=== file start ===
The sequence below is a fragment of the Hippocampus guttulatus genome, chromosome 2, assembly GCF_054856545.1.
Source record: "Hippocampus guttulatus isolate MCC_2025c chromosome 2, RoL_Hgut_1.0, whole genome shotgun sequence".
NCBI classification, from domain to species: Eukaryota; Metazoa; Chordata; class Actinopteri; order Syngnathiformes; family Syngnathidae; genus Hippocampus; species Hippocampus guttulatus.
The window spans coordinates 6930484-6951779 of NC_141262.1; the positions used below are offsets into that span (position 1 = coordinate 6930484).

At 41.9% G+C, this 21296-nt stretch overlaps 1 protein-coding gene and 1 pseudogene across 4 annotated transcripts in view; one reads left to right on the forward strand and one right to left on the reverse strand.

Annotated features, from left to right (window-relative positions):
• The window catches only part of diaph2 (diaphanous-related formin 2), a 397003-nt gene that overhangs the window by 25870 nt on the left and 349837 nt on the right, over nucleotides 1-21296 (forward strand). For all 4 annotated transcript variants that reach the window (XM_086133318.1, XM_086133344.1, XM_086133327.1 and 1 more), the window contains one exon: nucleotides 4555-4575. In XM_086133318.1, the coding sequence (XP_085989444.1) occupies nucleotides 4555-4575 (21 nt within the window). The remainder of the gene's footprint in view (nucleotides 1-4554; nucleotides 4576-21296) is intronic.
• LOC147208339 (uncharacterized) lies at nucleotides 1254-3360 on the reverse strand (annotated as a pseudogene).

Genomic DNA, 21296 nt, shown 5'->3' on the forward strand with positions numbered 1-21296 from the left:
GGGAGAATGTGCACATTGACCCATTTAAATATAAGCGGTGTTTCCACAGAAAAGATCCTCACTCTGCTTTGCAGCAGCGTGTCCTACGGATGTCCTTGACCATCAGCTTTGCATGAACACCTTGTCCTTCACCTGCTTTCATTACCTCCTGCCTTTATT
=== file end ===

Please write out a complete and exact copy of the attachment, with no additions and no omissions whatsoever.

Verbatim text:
The sequence below is a fragment of the Hippocampus guttulatus genome, chromosome 2, assembly GCF_054856545.1.
Source record: "Hippocampus guttulatus isolate MCC_2025c chromosome 2, RoL_Hgut_1.0, whole genome shotgun sequence".
NCBI classification, from domain to species: Eukaryota; Metazoa; Chordata; class Actinopteri; order Syngnathiformes; family Syngnathidae; genus Hippocampus; species Hippocampus guttulatus.
The window spans coordinates 6930484-6951779 of NC_141262.1; the positions used below are offsets into that span (position 1 = coordinate 6930484).

At 41.9% G+C, this 21296-nt stretch overlaps 1 protein-coding gene and 1 pseudogene across 4 annotated transcripts in view; one reads left to right on the forward strand and one right to left on the reverse strand.

Annotated features, from left to right (window-relative positions):
• The window catches only part of diaph2 (diaphanous-related formin 2), a 397003-nt gene that overhangs the window by 25870 nt on the left and 349837 nt on the right, over nucleotides 1-21296 (forward strand). For all 4 annotated transcript variants that reach the window (XM_086133318.1, XM_086133344.1, XM_086133327.1 and 1 more), the window contains one exon: nucleotides 4555-4575. In XM_086133318.1, the coding sequence (XP_085989444.1) occupies nucleotides 4555-4575 (21 nt within the window). The remainder of the gene's footprint in view (nucleotides 1-4554; nucleotides 4576-21296) is intronic.
• LOC147208339 (uncharacterized) lies at nucleotides 1254-3360 on the reverse strand (annotated as a pseudogene).

Genomic DNA, 21296 nt, shown 5'->3' on the forward strand with positions numbered 1-21296 from the left:
GGGAGAATGTGCACATTGACCCATTTAAATATAAGCGGTGTTTCCACAGAAAAGATCCTCACTCTGCTTTGCAGCAGCGTGTCCTACGGATGTCCTTGACCATCAGCTTTGCATGAACACCTTGTCCTTCACCTGCTTTCATTACCTCCTGCCTTTATT